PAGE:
Master of Magic acquired by strategy publisher Slitherine

(Image credit: Slitherine)

After 25 years, Master of Magic has finally been summoned again. After a stint languishing at Atari, the rights to the formative fantasy 4X game have been acquired by Slitherine, the publisher also responsible for bringing back the similarly ancient Fantasy General

Despite having a rocky start, Master of Magic carved out a comfortable spot for itself in the history of the strategy genre, inspiring plenty of 4X games and consistently appearing on nostalgic 'best of' lists. While it doesn't feature on our own best strategy games on PC list, its influence is still there in games like Endless Legend. 

Originally published by MicroProse, it was part of a wave of exceptional turn-based strategy games, including Civilization, Master of Orion and X-COM. Each of them went onto have sequels, but not Master of Magic. Other fantasy 4X games carried the torch, but no proper follow-ups managed to get off the ground. That looks set to change.

"We are looking forward to working on this immensely popular franchise", said Slitherine development director Ian McNeil. "We know there is a high level of responsibility when we try and develop sequels or successors to popular IPs. We have proven it is possible to fulfil players expectations with the likes of Panzer Corps when it comes to work on these legendary products."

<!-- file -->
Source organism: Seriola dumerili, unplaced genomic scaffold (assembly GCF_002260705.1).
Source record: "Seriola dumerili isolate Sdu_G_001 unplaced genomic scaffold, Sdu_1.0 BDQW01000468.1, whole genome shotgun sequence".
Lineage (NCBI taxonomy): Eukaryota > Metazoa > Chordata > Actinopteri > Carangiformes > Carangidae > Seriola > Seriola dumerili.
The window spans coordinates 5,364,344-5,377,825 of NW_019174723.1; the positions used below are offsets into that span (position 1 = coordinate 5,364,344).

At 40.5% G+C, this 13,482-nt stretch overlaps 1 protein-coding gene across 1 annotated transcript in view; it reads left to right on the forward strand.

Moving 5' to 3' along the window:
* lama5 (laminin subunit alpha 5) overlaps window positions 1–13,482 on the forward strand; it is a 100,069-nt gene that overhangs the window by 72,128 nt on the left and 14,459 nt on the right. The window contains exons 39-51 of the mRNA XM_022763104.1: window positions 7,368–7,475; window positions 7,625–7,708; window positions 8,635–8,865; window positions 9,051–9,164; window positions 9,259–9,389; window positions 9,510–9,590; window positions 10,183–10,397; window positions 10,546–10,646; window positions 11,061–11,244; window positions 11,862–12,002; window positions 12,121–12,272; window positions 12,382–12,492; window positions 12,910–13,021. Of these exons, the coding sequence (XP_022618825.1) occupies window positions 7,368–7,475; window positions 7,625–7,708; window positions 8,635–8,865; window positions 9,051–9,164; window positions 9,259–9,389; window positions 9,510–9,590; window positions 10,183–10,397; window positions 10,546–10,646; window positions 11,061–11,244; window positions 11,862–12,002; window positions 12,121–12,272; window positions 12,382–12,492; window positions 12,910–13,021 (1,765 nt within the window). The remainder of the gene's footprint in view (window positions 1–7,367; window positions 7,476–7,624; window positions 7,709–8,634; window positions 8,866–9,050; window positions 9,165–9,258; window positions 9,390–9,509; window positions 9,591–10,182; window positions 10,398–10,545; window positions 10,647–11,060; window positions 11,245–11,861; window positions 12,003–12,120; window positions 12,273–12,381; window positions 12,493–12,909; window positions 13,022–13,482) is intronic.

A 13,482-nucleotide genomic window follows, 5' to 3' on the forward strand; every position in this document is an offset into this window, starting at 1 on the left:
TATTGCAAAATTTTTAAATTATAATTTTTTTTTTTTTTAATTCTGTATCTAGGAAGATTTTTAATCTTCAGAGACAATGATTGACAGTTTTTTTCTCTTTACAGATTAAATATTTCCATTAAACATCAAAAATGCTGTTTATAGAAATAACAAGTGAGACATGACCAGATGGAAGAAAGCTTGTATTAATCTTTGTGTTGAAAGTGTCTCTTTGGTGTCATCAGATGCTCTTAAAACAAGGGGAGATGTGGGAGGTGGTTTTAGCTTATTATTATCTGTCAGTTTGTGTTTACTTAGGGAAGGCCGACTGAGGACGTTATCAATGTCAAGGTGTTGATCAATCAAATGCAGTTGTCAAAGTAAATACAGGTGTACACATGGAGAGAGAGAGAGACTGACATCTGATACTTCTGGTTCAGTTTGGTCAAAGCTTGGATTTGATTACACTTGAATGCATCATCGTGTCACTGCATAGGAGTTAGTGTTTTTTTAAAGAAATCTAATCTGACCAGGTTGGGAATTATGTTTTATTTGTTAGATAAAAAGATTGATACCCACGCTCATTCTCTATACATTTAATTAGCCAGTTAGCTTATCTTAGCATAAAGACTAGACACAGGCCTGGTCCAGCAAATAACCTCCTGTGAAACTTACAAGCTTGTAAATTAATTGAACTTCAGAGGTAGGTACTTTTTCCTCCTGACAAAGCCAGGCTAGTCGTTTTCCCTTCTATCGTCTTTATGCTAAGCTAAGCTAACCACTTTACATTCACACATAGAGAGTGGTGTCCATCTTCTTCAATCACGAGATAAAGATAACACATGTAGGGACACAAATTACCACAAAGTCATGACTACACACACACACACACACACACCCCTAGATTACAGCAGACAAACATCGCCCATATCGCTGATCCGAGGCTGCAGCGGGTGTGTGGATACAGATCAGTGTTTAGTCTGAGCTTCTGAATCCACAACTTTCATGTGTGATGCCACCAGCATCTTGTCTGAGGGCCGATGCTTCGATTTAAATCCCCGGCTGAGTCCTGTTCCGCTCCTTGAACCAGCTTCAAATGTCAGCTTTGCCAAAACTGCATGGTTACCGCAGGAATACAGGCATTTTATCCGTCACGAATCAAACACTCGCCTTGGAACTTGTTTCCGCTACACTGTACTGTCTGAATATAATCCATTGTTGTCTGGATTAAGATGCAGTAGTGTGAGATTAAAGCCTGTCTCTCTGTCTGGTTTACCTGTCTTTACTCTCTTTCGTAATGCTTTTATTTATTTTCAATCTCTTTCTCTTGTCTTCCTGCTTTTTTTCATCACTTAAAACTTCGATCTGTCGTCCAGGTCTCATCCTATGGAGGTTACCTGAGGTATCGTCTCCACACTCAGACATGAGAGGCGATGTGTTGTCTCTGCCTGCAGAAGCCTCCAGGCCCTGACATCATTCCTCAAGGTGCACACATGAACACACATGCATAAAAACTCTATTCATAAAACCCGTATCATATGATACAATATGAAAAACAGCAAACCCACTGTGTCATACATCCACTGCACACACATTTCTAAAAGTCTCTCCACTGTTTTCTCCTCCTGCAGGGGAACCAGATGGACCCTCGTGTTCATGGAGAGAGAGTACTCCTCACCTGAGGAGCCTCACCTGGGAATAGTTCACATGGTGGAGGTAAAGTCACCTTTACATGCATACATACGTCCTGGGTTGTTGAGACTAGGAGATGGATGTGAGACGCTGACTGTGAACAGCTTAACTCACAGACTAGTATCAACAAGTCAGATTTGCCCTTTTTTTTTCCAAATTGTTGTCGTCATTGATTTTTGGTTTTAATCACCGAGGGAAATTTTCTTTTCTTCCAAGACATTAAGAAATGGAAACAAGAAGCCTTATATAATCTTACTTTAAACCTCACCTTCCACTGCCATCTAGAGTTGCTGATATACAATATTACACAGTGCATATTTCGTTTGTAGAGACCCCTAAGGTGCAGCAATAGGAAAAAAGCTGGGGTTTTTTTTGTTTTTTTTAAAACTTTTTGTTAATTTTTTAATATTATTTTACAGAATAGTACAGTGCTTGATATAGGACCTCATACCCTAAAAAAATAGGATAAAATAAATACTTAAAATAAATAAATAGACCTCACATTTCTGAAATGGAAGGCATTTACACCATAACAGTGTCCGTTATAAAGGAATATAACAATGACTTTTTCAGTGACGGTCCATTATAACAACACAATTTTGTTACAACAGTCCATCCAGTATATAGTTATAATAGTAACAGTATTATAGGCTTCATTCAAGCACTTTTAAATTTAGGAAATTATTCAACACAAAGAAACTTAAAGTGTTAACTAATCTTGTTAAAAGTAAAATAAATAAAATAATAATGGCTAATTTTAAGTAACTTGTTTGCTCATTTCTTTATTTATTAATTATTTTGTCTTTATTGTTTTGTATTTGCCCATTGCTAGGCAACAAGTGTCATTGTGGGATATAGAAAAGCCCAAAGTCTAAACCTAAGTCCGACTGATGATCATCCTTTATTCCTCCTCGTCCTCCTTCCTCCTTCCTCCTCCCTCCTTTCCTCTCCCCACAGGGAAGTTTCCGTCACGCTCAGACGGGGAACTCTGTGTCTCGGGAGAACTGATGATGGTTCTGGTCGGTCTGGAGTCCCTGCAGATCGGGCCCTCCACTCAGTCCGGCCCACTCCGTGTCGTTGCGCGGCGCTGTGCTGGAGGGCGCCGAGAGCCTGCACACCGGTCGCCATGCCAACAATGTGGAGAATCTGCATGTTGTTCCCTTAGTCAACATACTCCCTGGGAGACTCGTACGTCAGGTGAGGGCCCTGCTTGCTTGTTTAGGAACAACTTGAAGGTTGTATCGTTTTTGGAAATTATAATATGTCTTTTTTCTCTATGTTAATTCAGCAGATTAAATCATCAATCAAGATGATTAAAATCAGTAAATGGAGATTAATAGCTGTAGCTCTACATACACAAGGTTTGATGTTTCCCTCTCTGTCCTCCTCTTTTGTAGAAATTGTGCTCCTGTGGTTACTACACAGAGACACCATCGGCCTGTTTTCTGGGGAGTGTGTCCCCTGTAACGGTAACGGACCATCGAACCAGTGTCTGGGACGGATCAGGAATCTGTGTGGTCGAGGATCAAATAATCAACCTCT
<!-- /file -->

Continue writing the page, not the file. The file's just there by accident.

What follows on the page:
Slitherine didn't reveal specific plans in the announcement, but McNeil tells me that we can expect something new in the near future, "like we did for Fantasy General". A sequel seems very likely, then. 

Maybe being in stasis for the last quarter of a century has been a good thing. I can hardly remember the bugs or rubbish bits, and most people now just know it through its reputation, which hasn't been tarnished by Master of Orion 3-type disasters. 

The original is available on GOG and perfectly playable thanks to DOSBox.

Fraser is the sole inhabitant of PC Gamer's mythical Scottish office, conveniently located in his flat. He spends most of his time wrangling the news, but sometimes he sneaks off to write lots of words about strategy games.